Published October 20, 2020
“I am nobody’s fool,” says the big-headed little girl with the cigarette hanging on her lips. This is what Japanese artist Yoshitomo Nara’s characters would tell you. In fact, the phrase is derived from his first major exhibition in 2010 in New York.
Nara’s paintings and sculptures are known to be deceptively straightforward—which might trick you into taking his work on surface experience alone. With his depiction of children and animals as both cute and menacing, it may be easy to neglect to contemplate his evocative imagery. But many of Nara’s fans know that his popular appeal masks the serious social and personal dimensions of his art. His artworks invite you to resonate with his characters over a broad spectrum.
Most, if not all, of Nara’s works draw connections from the sensibilities of youth subcultures, focusing on themes of alienation and rebellion. And because of his love for Western rock and punk music growing up, the graphic nature of his art recalls lyrics from bands like The Ramones, The Doors, and Nirvana. The combination of Nara’s musical and visual influences trained his imagination as he’d eventually create cover art for bands including R.E.M. and Shonen Knife.
Nara stepped into the art world during the height of Japan’s pop art movement in the 1990s. It was during this time when he developed his signature style, painting cherubic figures with slit mouths and saucer eyes usually radiating exquisite ambivalence. Sometimes, his characters wield weapons like knives and saws.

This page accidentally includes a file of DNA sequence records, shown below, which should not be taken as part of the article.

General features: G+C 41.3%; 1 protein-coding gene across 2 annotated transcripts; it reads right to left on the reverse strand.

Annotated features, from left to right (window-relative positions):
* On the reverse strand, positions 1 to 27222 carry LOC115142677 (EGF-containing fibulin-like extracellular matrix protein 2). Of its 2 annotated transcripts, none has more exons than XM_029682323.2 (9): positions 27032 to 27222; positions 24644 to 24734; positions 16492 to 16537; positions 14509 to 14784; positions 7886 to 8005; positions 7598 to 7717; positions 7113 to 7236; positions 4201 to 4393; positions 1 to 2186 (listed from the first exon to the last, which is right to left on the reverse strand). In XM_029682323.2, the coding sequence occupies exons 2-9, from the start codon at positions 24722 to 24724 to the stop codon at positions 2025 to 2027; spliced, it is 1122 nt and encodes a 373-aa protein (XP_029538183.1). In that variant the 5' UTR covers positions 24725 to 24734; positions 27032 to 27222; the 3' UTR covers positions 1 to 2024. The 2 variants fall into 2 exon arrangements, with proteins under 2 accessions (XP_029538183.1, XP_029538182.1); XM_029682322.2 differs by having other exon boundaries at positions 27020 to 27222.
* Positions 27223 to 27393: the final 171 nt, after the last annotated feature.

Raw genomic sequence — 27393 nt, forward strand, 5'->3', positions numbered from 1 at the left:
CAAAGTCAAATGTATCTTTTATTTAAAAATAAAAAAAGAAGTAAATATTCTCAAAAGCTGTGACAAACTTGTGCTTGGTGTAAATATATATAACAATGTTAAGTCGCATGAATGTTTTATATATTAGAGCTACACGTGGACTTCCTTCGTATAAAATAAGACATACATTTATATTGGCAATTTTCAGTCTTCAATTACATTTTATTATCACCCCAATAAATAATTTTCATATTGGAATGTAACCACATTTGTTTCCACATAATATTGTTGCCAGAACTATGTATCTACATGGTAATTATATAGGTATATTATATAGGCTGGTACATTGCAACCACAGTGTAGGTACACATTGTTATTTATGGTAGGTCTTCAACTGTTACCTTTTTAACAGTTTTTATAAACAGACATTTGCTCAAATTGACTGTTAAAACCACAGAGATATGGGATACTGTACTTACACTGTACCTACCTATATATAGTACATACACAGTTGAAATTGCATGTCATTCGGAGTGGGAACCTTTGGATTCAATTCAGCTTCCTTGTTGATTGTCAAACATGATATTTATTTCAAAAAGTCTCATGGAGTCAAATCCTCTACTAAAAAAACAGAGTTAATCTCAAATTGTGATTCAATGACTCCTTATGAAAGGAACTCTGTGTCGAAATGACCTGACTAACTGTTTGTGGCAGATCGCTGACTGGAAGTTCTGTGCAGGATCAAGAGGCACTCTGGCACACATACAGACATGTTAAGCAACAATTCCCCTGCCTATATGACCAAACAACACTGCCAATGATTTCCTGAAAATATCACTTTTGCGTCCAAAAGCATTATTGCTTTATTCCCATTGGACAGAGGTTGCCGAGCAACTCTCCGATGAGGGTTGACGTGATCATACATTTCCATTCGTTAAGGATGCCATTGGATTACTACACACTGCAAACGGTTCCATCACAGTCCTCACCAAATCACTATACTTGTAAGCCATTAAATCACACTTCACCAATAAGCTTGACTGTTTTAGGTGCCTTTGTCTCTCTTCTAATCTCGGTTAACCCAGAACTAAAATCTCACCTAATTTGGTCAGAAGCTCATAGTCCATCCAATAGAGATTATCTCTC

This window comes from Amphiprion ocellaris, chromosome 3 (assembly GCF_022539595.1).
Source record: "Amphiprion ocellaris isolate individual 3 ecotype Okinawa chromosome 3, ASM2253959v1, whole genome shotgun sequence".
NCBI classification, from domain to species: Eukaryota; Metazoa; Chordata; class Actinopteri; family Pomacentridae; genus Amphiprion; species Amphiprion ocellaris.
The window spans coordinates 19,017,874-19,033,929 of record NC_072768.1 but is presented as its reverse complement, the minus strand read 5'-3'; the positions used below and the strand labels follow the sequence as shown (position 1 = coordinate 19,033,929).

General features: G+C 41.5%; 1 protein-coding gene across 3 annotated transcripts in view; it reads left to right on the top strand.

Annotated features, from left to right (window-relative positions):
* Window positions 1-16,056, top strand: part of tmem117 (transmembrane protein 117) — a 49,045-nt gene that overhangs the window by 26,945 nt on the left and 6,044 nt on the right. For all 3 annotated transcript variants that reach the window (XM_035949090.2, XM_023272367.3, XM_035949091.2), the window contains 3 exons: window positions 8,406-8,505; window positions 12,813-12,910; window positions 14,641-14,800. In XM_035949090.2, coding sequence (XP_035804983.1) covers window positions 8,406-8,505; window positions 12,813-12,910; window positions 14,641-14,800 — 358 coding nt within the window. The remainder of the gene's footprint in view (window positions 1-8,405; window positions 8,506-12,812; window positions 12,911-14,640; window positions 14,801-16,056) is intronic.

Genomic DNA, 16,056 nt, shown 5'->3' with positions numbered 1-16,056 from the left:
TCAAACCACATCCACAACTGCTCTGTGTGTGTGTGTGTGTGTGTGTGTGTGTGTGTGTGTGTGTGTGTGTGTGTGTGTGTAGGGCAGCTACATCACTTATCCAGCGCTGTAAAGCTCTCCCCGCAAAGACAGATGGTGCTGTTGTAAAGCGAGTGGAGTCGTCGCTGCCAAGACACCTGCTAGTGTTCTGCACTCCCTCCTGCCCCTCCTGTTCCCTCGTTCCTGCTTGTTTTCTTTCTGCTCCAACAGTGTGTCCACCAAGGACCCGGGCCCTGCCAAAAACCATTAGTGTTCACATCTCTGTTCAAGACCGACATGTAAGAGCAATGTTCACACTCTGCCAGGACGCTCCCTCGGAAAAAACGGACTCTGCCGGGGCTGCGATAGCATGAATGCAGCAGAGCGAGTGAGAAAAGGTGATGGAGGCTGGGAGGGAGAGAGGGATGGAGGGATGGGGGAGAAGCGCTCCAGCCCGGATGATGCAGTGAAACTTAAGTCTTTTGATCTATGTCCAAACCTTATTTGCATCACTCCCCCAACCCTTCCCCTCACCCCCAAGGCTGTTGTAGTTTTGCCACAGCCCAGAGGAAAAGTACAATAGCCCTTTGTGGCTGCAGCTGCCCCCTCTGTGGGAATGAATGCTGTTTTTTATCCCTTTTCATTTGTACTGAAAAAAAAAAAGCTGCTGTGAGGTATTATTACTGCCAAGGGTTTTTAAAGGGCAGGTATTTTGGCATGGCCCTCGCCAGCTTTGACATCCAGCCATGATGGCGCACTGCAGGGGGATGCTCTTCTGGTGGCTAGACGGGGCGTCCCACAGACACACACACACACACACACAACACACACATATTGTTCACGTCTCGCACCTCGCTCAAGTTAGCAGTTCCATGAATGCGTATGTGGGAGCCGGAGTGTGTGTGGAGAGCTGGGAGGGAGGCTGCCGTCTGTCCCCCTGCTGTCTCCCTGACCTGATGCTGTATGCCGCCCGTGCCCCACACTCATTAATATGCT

Yoshitimo Nara is celebrated as one of the central figures of the Japanese neo-pop movement. His paintings are often rendered in acrylic, his sculptures are made primarily from fiberglass, and his drawings are often done on postcards, scraps of paper, and envelopes. A peripatetic traveler, he takes inspiration from his childhood memories, music, literature, and his experience studying in Germany in the 1980s. Over the years, Nara’s works have been exhibited worldwide. In 2017, the Toyota Municipal Museum of Art held a major retrospective called “For Better or Worse” that included three decades of artwork. In 2020, a retrospective of his work is being exhibited at the Los Angeles County Museum of Art.